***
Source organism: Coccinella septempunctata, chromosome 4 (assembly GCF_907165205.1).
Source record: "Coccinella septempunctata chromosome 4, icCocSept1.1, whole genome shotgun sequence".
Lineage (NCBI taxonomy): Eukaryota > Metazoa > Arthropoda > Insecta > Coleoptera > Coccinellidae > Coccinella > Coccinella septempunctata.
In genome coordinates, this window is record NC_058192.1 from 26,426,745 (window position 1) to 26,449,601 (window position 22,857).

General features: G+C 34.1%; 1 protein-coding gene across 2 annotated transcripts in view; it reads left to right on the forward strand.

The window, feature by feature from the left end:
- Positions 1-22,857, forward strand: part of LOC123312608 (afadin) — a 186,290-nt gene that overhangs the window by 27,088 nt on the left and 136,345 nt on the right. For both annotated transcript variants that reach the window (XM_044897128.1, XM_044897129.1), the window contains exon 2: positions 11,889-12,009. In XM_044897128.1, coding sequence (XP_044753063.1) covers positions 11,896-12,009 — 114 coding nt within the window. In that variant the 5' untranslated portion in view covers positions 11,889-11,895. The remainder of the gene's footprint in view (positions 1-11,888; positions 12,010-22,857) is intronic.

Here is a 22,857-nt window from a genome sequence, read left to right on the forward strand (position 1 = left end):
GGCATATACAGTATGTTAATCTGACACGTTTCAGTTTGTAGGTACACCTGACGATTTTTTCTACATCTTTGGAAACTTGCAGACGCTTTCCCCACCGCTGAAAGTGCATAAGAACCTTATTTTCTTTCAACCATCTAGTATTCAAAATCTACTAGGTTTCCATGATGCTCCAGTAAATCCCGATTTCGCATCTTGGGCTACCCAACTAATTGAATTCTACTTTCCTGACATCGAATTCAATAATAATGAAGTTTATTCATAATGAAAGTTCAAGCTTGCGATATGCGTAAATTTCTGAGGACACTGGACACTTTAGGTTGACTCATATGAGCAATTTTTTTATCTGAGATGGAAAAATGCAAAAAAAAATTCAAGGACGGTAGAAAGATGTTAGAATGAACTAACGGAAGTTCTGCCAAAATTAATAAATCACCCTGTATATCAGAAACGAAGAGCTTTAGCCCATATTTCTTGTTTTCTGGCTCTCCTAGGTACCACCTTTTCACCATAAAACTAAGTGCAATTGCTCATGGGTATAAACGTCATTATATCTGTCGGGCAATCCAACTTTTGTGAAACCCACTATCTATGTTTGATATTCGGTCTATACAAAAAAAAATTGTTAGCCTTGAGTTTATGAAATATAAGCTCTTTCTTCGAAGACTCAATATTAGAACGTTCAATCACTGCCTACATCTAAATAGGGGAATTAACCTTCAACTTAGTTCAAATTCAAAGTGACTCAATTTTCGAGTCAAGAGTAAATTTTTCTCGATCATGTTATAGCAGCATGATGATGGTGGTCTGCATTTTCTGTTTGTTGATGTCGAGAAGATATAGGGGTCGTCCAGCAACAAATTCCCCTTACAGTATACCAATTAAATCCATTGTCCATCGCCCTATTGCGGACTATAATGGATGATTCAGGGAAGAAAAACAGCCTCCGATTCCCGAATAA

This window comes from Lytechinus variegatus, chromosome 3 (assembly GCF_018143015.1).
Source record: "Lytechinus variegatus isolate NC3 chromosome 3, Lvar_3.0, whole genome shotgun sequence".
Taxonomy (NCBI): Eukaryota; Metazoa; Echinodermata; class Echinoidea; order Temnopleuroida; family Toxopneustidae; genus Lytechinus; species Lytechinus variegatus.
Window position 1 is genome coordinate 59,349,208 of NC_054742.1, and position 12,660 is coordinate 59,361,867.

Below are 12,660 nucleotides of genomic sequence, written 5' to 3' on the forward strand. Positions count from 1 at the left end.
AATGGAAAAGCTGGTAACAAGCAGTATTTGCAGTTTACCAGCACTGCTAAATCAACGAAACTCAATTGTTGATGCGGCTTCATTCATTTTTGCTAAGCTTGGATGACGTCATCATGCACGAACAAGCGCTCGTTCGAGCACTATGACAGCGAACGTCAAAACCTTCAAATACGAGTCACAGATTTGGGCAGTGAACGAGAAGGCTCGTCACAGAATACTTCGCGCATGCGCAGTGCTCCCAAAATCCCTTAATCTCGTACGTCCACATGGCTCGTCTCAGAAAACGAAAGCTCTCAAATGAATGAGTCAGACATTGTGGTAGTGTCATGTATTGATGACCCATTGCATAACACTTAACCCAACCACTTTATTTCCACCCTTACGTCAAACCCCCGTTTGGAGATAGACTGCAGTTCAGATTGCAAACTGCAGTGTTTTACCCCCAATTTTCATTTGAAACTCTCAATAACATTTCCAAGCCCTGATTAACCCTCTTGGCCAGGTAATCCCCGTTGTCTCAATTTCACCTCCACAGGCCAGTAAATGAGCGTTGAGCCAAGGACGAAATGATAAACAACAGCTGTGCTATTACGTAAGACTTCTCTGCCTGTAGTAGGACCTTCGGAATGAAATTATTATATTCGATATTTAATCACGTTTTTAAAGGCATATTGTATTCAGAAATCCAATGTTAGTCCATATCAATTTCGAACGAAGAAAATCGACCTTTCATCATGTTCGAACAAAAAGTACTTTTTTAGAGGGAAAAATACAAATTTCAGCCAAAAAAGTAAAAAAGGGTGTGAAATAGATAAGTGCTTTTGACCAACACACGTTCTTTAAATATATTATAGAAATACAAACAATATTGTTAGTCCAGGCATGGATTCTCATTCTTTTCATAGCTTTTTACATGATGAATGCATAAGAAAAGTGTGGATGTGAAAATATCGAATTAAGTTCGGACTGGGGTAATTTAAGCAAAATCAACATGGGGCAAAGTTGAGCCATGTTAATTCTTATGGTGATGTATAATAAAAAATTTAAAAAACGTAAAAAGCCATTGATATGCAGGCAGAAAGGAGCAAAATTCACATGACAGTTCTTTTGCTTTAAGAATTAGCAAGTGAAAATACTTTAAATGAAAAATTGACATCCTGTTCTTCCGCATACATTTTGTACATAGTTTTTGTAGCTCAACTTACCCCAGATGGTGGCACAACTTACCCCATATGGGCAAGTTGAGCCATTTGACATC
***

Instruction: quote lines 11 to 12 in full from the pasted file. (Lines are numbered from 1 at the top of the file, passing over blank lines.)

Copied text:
Source record: "Lytechinus variegatus isolate NC3 chromosome 3, Lvar_3.0, whole genome shotgun sequence".
Taxonomy (NCBI): Eukaryota; Metazoa; Echinodermata; class Echinoidea; order Temnopleuroida; family Toxopneustidae; genus Lytechinus; species Lytechinus variegatus.